A gas-phase explosion in a storage tower with semichemical pulp at a paper mill has possibly been caused by combustion of a mixture of hydrogen and air. The hydrogen was formed by microorganisms in the pulp. Ignition may be due to electric sparks in connection with an electric field in the mist above the pulp.

Accident Description

A gas-phase explosion took place in a 1,300 m3 storage tower for semichemical pulp at a paper mill. The storage tower was 21 m high and equipped with an agitator at the bottom. By a pumping arrangement, the pulp was circulated from the bottom to the top through external pipes connected with the mill (Fig. 1).

On a given day the production was stopped at a time when the storage tower was loaded with 1,000 m3 pulp at a temperature of 60-65°C and a pH of 5.5-6.0. Simultaneous with the production stop, the circulation pump was stopped, whereas the stirrer at the bottom remained operational. After 24 hours of down time, mill production restarted and pulp was pumped from the tower to the mill and from the bottom to the top of the tower. About three hours after production start, a violent explosion took place in the tower, blowing out the cover over the manhole and deforming the top of the tower into a spherical shape. At the moment of explosion, the tower contained approximately 600 m3 of pulp, and recordings from the load cell showed momentarily full-scale deflection. Large amounts of steam mixed with droplets of pulp were spread over a wide area. There was a distinct smell of SO2 at the top of the tower and also the smell of H2S from samples of pulp from the bottom.

Laboratory Tests

Due to the smell of SO2 and H2S at the time of explosion, it was decided to analyze pulp samples for H2S and CH4. Samples taken from the storage tower before and after the explosion were analyzed, but only traces of H2S were found. Microbiological examinations, however, showed that pulp samples from the paper mill were heavily contaminated by microorganisms. In order to check the possibility of gas formation by these organisms, a number of pulp samples from the paper mill were collected in 6L flasks equipped for gas collecting. One of the flasks was inoculated with pulp taken from the tower just before the explosion. All samples were incubated at 60°C. Within 24 hours, gas was produced in all flasks, about 300 mil in each. Gas chromatography and mass spectrometry showed about half of the gas to be H2, the other half being a mixture of CO2 and N2 in equal amounts. H2S and CH4 were not detected, but analysis taken few weeks later showed small amounts of H2S (50 ppm) in the gas phase.


This case illustrates the hazards connected with microbial gas formation under uncontrolled conditions. Thus, depending on circumstances, a storage tower for pulp may act as a fermentation tank if required precautions are not taken. Cellulose, sugars and residual pulping chemicals in the pulp may be utilized by microorganisms, the temperature of the pulp (60°C) being ideal for thermophile microorganisms having a temperature optimum between 55 and 75 °C. The extent of microbial growth will depend on the microbial contamination as well as type and condition of the pulp. Under anaerobic conditions, the microorganisms get their energy by fermentation, and H2 is one of the products that could be formed. Indeed H2 is produced under a wide variety of anaerobic conditions and is usually utilized by other microorganisms, yielding other products like CH4 and H2S.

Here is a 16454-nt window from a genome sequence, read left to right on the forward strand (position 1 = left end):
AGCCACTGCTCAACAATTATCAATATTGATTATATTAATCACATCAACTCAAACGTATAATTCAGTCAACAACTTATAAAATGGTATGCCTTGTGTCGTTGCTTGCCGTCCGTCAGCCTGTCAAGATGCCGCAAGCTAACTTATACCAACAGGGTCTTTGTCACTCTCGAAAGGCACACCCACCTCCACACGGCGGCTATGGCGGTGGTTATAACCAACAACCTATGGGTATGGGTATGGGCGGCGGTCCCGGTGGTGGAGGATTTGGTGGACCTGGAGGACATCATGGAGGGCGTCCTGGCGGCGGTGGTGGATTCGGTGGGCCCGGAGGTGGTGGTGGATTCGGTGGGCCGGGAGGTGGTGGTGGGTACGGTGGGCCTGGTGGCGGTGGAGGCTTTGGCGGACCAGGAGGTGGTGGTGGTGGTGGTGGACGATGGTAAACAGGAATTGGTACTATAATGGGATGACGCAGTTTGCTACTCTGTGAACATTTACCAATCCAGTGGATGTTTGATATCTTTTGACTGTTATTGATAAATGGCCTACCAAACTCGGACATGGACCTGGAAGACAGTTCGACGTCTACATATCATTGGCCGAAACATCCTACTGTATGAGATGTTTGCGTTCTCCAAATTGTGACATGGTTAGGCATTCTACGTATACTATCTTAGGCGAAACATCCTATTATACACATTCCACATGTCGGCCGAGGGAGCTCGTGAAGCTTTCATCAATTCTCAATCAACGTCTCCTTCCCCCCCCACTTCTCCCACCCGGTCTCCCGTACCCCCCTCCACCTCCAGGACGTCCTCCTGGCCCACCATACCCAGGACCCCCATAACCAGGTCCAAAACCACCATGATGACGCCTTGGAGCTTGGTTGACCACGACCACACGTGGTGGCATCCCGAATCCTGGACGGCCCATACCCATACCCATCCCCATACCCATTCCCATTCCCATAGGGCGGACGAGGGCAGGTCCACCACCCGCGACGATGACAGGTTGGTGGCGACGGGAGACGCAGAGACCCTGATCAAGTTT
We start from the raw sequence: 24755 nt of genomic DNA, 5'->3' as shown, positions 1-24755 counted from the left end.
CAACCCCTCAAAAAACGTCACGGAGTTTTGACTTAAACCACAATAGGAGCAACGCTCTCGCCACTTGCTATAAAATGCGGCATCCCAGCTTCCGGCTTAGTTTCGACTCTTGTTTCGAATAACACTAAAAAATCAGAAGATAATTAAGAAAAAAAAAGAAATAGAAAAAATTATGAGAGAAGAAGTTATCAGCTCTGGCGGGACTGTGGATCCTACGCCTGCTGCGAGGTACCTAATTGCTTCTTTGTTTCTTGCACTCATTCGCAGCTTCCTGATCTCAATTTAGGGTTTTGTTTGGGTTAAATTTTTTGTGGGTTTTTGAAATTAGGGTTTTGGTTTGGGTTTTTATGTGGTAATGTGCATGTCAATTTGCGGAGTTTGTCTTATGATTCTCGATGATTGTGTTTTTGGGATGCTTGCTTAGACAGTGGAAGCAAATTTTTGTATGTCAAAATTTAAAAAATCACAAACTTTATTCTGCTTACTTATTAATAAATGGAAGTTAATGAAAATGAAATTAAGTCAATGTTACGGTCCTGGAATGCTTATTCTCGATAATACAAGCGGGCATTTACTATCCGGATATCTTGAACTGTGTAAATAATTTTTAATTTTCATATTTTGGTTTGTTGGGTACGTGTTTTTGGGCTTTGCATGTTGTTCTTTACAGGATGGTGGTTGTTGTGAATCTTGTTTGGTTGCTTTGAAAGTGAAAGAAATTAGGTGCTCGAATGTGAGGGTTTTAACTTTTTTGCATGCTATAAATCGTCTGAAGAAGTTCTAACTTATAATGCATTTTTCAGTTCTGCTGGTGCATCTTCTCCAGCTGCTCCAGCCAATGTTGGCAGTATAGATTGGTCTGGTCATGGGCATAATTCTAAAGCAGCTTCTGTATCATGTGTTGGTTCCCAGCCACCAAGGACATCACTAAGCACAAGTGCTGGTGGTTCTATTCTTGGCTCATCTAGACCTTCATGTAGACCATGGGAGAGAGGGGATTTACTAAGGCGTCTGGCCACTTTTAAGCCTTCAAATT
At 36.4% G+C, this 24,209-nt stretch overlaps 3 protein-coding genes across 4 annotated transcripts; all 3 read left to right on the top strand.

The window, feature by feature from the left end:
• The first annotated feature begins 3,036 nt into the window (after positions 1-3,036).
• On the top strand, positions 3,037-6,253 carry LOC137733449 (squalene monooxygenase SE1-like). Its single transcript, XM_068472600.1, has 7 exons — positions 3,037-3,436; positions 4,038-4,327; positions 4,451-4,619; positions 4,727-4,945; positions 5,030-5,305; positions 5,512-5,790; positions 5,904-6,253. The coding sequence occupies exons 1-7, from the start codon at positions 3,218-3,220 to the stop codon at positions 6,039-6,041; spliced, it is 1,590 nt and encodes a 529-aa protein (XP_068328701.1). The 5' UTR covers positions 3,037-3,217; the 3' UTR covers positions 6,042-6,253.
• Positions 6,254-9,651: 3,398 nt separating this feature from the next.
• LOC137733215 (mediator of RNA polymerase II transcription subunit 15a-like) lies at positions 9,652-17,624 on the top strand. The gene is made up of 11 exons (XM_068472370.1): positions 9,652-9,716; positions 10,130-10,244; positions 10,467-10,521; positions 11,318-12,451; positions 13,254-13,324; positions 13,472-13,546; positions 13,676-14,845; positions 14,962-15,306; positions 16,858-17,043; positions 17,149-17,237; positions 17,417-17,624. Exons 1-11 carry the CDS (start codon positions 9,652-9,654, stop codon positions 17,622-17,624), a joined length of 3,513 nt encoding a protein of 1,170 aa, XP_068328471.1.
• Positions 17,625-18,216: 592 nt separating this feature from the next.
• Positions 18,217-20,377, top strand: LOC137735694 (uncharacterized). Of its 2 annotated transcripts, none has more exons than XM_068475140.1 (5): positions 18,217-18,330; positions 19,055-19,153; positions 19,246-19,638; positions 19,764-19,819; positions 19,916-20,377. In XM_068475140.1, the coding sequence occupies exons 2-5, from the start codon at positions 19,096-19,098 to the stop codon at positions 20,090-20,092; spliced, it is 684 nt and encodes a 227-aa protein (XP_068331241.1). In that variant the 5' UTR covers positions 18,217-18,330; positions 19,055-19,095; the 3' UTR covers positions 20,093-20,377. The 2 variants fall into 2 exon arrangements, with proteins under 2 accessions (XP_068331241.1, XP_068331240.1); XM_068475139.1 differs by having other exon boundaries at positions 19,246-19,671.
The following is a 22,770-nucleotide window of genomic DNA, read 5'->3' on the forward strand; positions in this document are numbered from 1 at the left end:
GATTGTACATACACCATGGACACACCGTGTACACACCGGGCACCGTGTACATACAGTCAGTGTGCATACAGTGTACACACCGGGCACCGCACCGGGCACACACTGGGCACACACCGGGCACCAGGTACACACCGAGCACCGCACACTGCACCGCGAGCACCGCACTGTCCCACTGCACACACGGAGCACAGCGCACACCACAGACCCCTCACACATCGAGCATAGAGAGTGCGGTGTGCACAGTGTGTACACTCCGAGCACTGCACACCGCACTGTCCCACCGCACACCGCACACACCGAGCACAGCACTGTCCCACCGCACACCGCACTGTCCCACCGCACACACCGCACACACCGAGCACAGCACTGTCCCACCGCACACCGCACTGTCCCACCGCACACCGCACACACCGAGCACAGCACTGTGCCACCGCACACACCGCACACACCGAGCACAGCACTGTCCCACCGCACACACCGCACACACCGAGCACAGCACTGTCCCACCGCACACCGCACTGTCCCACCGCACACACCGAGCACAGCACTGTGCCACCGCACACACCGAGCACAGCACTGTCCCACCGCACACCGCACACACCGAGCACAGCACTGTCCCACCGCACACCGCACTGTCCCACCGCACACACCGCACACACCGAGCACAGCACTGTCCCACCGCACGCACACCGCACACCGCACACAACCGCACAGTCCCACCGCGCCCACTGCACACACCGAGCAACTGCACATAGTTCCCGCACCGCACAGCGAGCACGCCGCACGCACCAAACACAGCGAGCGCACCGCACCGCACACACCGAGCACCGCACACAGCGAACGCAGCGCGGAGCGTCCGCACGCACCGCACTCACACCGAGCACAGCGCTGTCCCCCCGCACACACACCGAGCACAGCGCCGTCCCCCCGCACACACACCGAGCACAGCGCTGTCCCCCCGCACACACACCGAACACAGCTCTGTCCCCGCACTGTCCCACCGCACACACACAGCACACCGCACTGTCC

The laboratory tests and analysis indicated that H2 had been the main combustible gas produced by microbial activity. In this case, it is not likely that the H2 produced in the pulp was utilized by methane-producing bacteria. The tests also indicated that only small amounts of H2S had been produced. The smell of H2S and SO2 previously referred to may be explained by the fact that these gases are smelled at very low concentrations.

During the plant stop, some of the gas may have been entrapped in the pulp (4 percent fiber content) until circulation started. By pumping the pulp to the paper machine, air was sucked into the tower and mixed with the gases. H2 and H2S, being combustible and explosive gases in mixtures with oxygen or air within wide limits, may have caused the explosion by ignition.

As ignition of the gas mixture could not be explained by open fire or electrical installation, it was assumed that electric sparks in connection with an electric field in the mist above the pulp had caused the explosion. It is well known that electric charges bound to a mist of tiny water drops accumulate in cargo tanks of oil tankers cleaned with water jets, and that electric sparks caused by these charges may ignite explosive mixtures in the tanks. Electric charges of the same density (-15 to -18 nC/m3) as found in crude oil tankers, have later been measured in the storage tower during normal production at the paper mill. The ignition energy for mixtures of air and H2 is only 1/20 of the energy required for ignition of vapor from crude oil.

Incident Date
Jan 01, 1979
  • Electrical Equipment
  • Process Equipment
  • Pulp Storage Tank
Damage and Injuries
Probable Cause
When Incident Discovered
Lessons Learned

The accident proves that under special circumstances, the potential hazard connected with unforeseen microbial gas formation and accumulation should not be neglected. Thus, to avoid new accidents at the paper mill described above, the tower has now been equipped with a high-capacity fan for dilution of possible gases with air. Precautions are also taken to reduce the microbial contamination.